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Alternative Speculations


While it is difficult to make any overarching claims about precisely how we feel about cell phones as they relate to literacy practices, we might be able to identify some of the ways in which cell phones host different forms of thing–power. Certainly, the documentary project represents only a small number of the significant tensions we feel toward our cell phones and the habits we have developed with them. These tensions have been made Queen Maria Isabel de Braganza with her iPhonevisible through the unorthodox documentary filmmaking methods employed by students in Language, Technology, and Culture, though it must be said different questions would elicit different tensions. Ultimately, I believe the kind of querying methods used in this documentary are less important than the kinds of relationships that have been evoked in the process, as other projects have tackled the thing–power of cell phones through with radically different methods.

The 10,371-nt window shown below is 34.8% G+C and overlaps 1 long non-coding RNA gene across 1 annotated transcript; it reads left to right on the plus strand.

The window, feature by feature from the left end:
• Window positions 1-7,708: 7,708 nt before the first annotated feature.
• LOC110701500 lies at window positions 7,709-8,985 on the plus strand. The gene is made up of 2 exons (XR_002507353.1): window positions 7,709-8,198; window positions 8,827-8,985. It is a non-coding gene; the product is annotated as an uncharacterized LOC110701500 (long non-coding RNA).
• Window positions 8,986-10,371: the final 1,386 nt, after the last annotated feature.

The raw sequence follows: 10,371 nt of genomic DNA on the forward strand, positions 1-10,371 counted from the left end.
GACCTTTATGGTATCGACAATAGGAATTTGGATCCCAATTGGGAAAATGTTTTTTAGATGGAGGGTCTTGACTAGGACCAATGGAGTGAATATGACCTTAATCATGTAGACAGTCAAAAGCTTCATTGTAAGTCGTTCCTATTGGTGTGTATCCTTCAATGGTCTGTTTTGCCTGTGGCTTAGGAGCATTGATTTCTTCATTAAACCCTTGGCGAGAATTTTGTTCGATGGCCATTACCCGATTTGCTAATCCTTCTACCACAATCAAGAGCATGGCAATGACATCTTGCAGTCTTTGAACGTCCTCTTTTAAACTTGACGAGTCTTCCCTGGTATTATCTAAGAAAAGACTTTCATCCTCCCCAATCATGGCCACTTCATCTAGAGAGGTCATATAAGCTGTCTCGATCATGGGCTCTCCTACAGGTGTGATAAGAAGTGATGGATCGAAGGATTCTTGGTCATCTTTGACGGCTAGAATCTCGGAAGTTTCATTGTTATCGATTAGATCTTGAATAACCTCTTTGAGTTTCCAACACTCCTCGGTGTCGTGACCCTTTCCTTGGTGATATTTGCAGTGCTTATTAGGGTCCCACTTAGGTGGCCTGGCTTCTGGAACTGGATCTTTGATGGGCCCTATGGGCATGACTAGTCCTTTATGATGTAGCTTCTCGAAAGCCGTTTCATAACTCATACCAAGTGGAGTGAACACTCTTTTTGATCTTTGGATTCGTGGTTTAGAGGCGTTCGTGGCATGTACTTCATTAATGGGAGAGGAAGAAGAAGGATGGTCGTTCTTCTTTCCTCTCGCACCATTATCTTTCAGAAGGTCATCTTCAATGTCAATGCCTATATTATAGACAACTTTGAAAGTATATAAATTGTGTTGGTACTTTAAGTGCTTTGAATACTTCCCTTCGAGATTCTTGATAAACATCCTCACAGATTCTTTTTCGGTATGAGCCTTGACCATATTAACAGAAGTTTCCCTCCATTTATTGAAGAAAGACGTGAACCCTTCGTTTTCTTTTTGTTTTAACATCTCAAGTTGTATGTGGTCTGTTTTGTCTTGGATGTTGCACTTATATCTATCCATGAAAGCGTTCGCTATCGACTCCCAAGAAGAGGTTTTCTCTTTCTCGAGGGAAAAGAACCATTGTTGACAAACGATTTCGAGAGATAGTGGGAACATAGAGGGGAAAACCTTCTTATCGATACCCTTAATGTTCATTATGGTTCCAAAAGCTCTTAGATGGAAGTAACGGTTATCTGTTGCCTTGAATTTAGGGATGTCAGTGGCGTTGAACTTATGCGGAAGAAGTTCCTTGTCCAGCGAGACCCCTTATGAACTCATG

Examples of alternative projects that query cell phones and how we think of them abound. Here, I am thinking of new media art projects like Jonah Brucker-Cohen’s (2003) Phonetic Faces, which explored privacy and interaction in his real-time “selfie” collage project or artist Giselle Beiguelman’s videos that employed many different models of cell phone—showing how our technologies personalize our sense of space (for an example, see her 2006 work carscapes). Less explicitly digital, Will Coles’s (2005-2008) concrete cell phone sculptures drew attention toward the “heavy” emotional weight of our use of technology. These art projects evoked representations of cell phones’ thing–power, though in very different ways than the Does your Smartphone Make you Smarter? video. Their results are not as quantitative or precise as PEW study surveys, but such projects are able to express the impact cell phones have on our daily habits, attitudes, and literacies. The documentary project that I undertook with students also provided for a way to facilitate critical thinking about cell phones and gave us a unique understanding of their impact upon our literacy practices.